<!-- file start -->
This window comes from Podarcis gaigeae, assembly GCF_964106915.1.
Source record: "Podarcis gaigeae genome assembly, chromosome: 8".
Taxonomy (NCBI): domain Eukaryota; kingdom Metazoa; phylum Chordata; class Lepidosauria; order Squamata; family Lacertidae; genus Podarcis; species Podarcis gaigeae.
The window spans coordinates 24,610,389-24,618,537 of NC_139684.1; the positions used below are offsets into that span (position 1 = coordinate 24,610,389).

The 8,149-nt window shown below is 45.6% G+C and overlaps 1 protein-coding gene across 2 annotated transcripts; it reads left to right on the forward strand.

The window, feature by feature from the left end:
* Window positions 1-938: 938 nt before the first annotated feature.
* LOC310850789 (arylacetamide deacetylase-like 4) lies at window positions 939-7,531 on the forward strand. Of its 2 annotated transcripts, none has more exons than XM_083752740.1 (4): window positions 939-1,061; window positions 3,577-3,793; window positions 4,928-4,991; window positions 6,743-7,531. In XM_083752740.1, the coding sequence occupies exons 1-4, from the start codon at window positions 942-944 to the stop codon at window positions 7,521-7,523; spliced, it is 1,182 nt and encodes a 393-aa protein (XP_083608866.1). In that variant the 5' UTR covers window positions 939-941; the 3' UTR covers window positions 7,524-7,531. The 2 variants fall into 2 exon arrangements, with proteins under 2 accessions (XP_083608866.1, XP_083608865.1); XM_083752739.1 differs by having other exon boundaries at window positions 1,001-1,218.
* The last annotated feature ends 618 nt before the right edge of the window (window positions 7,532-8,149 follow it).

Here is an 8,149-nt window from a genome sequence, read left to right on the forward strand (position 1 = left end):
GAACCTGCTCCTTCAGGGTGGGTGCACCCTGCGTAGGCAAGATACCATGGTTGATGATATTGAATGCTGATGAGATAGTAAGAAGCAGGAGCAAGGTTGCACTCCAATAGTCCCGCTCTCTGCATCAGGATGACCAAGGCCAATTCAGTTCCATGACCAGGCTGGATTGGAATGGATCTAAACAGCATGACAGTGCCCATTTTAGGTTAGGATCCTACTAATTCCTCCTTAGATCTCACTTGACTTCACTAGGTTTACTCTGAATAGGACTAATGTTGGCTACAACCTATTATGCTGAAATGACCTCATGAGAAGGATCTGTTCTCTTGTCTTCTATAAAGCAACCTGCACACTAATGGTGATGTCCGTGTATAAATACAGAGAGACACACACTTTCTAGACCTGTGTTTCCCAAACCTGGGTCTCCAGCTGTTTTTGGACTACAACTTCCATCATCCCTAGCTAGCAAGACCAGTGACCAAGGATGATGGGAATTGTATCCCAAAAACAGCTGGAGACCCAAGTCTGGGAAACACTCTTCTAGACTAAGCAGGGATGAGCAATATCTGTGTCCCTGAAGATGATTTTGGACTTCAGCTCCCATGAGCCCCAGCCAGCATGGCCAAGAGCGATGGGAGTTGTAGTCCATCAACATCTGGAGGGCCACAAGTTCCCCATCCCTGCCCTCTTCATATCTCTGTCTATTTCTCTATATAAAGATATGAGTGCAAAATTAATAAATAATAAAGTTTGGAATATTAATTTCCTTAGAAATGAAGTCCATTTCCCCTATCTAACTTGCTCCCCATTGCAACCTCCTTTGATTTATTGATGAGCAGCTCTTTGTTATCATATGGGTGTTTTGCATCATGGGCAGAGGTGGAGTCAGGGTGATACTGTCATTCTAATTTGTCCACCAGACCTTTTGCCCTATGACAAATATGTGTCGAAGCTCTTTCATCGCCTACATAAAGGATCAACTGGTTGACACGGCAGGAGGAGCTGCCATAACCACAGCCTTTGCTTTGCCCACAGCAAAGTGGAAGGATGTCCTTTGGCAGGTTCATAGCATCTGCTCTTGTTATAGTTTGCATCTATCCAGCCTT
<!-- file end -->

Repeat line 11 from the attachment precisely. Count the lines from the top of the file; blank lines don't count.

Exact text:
GAACCTGCTCCTTCAGGGTGGGTGCACCCTGCGTAGGCAAGATACCATGGTTGATGATATTGAATGCTGATGAGATAGTAAGAAGCAGGAGCAAGGTTGCACTCCAATAGTCCCGCTCTCTGCATCAGGATGACCAAGGCCAATTCAGTTCCATGACCAGGCTGGATTGGAATGGATCTAAACAGCATGACAGTGCCCATTTTAGGTTAGGATCCTACTAATTCCTCCTTAGATCTCACTTGACTTCACTAGGTTTACTCTGAATAGGACTAATGTTGGCTACAACCTATTATGCTGAAATGACCTCATGAGAAGGATCTGTTCTCTTGTCTTCTATAAAGCAACCTGCACACTAATGGTGATGTCCGTGTATAAATACAGAGAGACACACACTTTCTAGACCTGTGTTTCCCAAACCTGGGTCTCCAGCTGTTTTTGGACTACAACTTCCATCATCCCTAGCTAGCAAGACCAGTGACCAAGGATGATGGGAATTGTATCCCAAAAACAGCTGGAGACCCAAGTCTGGGAAACACTCTTCTAGACTAAGCAGGGATGAGCAATATCTGTGTCCCTGAAGATGATTTTGGACTTCAGCTCCCATGAGCCCCAGCCAGCATGGCCAAGAGCGATGGGAGTTGTAGTCCATCAACATCTGGAGGGCCACAAGTTCCCCATCCCTGCCCTCTTCATATCTCTGTCTATTTCTCTATATAAAGATATGAGTGCAAAATTAATAAATAATAAAGTTTGGAATATTAATTTCCTTAGAAATGAAGTCCATTTCCCCTATCTAACTTGCTCCCCATTGCAACCTCCTTTGATTTATTGATGAGCAGCTCTTTGTTATCATATGGGTGTTTTGCATCATGGGCAGAGGTGGAGTCAGGGTGATACTGTCATTCTAATTTGTCCACCAGACCTTTTGCCCTATGACAAATATGTGTCGAAGCTCTTTCATCGCCTACATAAAGGATCAACTGGTTGACACGGCAGGAGGAGCTGCCATAACCACAGCCTTTGCTTTGCCCACAGCAAAGTGGAAGGATGTCCTTTGGCAGGTTCATAGCATCTGCTCTTGTTATAGTTTGCATCTATCCAGCCTT